`Dirty Dancing’ helped make Bald Mountain a special course

The lower green is for Bald Mountain’s No.15 and the upper one for No. 16, a site for a famous movie.

LAKE LURE, North Carolina – The Bald Mountain course at Rumbling Bald Resort hasn’t changed much since W.B. Lewis designed it in 1968.

“Actually, it hasn’t changed at all,’’ said Adam Bowles, who has headed the golf operation at the resort the last seven years. “They put in new bentgrass greens in about 2000, and the trees have grown.  That’s about it.’’

Bald Mountain, though, has a unique attraction. If you hit the green on the No. 16 hole you have – almost literally – reached “the dance floor.’’  That green was a scene in the movie “Dirty Dancing.’’ There’s a sign behind it to designate its place in the movie that has had a steady stream of followers for over 30 years.  It was released internationally in 1987.

“Everyone wants to take a picture from behind the green,’’ said Bowles.  “It’s incredible to me how many people are still attached to that movie. It has a strange attraction.  It’s funny how some movies have a cult following.’’

“Dirty Dancing,’’ which starred Jennifer Grey and Patrick Swayze, certainly has that.  Lake Lure holds an annual Dirty Dancing Festival in September, though it won’t be held this year because of pandemic concerns.

Adam Bowles is amazed how the movie `Dirty Dancing’  has impacted one course’s popularity.

“It’s a really big deal,’’ said Bowles.  “You wouldn’t believe how many people flock to this area.  A lot of places that were in that movie have since burned down, and there’s not much remaining.  It’s really the only place where people who love that movie can go where it was made.  Pretty bizarre to me.’’

No. 16 is a pretty hole – a 160-yard par-3 over water from the back tees.  It follows a striking par-5 that is pretty special, too.  It’s downhill from tee to green with a covered bridge used to get golfers from the fairway to the putting surface. The green is blocked by a small, but troublesome, creek.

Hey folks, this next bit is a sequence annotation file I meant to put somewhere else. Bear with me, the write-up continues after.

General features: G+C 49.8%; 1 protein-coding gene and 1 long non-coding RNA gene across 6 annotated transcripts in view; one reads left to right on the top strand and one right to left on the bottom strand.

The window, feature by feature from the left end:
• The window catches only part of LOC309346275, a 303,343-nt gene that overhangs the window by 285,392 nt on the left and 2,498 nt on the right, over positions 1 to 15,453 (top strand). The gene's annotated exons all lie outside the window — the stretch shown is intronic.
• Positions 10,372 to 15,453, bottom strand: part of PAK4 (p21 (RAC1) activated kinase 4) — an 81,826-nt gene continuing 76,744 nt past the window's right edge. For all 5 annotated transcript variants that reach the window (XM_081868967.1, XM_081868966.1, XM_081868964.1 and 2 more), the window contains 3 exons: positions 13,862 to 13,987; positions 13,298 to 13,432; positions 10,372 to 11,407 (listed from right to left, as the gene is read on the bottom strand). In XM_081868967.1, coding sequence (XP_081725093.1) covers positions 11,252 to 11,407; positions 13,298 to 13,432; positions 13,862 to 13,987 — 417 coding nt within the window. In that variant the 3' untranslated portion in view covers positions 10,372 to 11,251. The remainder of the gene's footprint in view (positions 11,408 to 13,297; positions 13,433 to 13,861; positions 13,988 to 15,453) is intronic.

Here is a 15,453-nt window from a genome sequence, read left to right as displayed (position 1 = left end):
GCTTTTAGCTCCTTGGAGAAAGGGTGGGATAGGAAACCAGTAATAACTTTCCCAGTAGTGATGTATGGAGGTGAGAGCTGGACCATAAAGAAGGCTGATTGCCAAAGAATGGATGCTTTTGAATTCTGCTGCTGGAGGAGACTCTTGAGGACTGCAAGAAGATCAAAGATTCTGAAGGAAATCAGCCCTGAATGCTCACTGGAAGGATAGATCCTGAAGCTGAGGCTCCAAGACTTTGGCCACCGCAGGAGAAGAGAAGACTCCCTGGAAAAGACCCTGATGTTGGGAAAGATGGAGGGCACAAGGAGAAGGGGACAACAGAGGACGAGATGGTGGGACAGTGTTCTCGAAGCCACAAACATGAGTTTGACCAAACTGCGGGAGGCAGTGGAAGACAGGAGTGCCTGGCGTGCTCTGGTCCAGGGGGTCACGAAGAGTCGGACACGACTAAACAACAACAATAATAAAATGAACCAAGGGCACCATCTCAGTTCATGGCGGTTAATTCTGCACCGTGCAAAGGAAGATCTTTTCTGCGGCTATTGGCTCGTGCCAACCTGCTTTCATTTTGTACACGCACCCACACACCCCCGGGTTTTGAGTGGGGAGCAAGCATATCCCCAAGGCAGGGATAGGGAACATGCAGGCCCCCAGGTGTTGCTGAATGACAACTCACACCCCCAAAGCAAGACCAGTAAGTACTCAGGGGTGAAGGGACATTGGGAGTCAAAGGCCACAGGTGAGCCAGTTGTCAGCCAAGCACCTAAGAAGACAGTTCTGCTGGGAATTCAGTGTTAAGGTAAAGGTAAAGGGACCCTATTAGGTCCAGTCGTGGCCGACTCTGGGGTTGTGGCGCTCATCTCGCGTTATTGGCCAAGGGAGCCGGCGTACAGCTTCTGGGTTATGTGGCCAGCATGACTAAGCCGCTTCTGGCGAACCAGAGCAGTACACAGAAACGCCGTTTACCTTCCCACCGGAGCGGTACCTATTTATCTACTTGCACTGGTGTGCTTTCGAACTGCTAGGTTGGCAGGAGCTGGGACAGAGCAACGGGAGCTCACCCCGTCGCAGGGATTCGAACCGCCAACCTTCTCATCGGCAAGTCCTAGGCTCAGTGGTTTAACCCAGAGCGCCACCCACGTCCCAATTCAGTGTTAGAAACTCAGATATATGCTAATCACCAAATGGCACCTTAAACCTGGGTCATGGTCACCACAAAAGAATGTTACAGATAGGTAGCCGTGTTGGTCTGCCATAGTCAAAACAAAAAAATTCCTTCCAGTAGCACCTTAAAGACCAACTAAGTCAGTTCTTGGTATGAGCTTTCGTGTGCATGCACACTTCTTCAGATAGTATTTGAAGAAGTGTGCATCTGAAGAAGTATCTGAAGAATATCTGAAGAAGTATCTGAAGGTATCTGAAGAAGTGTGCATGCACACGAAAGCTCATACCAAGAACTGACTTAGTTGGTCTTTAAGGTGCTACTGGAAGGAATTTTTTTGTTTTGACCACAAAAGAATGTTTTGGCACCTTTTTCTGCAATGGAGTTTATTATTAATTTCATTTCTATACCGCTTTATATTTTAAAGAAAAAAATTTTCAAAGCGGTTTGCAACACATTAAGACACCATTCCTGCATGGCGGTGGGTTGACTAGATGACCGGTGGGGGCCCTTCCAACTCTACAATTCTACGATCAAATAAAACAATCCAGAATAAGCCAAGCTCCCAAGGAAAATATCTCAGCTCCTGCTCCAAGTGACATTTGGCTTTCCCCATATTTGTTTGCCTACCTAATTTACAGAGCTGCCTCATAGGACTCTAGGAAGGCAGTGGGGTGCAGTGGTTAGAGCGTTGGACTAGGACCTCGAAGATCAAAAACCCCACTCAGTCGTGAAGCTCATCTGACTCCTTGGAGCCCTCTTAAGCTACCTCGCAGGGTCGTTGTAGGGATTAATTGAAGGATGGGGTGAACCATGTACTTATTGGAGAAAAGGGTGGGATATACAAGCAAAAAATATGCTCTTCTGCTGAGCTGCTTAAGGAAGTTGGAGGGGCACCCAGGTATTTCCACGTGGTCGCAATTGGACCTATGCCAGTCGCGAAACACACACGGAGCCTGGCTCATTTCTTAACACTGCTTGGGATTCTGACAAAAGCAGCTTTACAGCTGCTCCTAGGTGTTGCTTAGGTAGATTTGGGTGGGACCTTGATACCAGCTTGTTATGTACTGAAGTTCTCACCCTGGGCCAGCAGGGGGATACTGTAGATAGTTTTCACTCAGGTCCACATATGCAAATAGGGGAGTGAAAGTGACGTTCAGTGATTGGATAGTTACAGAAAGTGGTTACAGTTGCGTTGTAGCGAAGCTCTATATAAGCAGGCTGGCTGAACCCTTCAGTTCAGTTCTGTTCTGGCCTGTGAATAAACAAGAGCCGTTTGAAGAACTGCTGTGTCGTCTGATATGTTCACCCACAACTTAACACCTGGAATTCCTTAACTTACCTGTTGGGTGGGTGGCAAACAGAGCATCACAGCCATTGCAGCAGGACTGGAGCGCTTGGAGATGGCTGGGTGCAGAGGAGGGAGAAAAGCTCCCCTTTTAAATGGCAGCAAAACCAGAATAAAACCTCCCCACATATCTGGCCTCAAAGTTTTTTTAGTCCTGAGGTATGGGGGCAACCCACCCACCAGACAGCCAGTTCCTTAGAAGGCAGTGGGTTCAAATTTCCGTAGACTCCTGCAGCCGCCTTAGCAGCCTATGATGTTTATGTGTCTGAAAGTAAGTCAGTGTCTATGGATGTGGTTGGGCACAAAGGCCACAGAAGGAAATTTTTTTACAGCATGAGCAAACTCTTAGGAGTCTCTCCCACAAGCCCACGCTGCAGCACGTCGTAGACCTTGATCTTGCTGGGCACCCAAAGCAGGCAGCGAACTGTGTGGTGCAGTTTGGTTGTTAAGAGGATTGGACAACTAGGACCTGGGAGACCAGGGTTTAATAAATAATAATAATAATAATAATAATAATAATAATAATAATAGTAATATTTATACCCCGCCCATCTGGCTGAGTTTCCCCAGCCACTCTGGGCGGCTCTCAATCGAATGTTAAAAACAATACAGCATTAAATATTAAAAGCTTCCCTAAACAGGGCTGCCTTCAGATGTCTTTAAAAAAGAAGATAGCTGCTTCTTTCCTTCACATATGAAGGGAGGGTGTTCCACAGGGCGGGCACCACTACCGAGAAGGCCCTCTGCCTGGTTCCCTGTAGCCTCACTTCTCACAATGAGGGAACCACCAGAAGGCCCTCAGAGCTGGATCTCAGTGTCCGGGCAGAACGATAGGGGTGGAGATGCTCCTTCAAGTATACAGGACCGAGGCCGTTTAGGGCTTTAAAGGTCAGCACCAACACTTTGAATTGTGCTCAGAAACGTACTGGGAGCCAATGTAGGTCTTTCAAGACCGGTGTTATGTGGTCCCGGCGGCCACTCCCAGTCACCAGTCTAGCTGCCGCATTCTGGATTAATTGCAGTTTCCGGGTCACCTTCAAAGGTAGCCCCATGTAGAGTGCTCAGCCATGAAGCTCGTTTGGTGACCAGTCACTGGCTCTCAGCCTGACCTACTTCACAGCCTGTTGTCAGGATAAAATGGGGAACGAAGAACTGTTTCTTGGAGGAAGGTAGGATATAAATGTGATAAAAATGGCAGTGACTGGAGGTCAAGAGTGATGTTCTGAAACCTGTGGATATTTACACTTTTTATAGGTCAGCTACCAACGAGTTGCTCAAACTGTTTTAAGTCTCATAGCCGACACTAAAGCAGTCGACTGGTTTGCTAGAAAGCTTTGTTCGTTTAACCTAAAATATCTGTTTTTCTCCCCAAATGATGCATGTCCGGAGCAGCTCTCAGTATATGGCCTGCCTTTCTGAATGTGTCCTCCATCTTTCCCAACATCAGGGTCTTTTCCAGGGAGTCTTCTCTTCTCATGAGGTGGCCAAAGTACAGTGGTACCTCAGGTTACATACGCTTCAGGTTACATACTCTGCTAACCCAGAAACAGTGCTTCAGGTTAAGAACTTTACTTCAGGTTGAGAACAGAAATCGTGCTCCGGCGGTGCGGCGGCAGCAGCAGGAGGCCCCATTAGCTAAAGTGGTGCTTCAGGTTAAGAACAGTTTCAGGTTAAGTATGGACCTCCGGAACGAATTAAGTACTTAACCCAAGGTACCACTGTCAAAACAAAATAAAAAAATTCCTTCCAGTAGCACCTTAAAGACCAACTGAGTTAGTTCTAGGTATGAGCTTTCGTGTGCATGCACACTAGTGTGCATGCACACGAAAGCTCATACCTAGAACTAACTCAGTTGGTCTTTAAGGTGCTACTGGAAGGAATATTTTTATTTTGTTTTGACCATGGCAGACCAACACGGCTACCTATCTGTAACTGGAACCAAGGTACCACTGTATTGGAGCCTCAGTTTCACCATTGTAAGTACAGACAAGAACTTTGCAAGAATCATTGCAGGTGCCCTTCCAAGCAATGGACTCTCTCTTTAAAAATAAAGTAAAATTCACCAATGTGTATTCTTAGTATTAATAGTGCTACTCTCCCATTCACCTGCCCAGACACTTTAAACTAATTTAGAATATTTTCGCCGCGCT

There’s some other interesting holes at Bald Mountain as well. Course designer Lewis was a protégé of George Cobb, best known for creating the par-3 course at Augusta National.

“We’ve called 16  our signature hole because there’s so much history involved,’’ said Bowles, “but players have developed a love-hate relationship about No. 15.’’  That’s the longest hole on the course at 509 yards from the back tees.

The downhill par-5 fifteenth is protected by this hazard, making it Bald Mountain’s toughest hole.

Bald Mountain, a par-72, measures only 6,233 yards from the tips, but it’s also unusual for having five par-3s and five par-5s. It’s a short, sporty layout with lots of doglegs and elevation changes. There’s a lot of steep, windy roads leading into the resort, and that suggests the elevation changes on the layout are more pronounced than they really are. Bowles says the elevation is 1,500 feet, but that’s enough to make it interesting for a wide variety of players.  The Carolina Golf Association plays between six and eight events there each year and junior events are also in abundance.

The course has been owned by its homeowners since 1992, and Bowles envisions the day when the resort connection may be dropped.

“It’ll be more attached to the community, which is really what it is – more a homeowners course,’’ he said.

Bald Mountain will soon have a partner course again.  Apply Valley, which was acquired by the resort in 1986, will re-open to the public on Aug. 24.  It has been closed since June to allow for the replacement of bentgrass by Champion Bermuda. Apple Valley was designed by Pinehurst, N.C. architect Dan Maples.  He the son of Ellis Maples, an architectural icon.

“We’re excited about the opportunity to do something in a year we didn’t expect to do anything,’’ said Bowles.  “It was a tough financial decision, but it was the smartest thing to do. We’ll be providing something for people to look forward to.”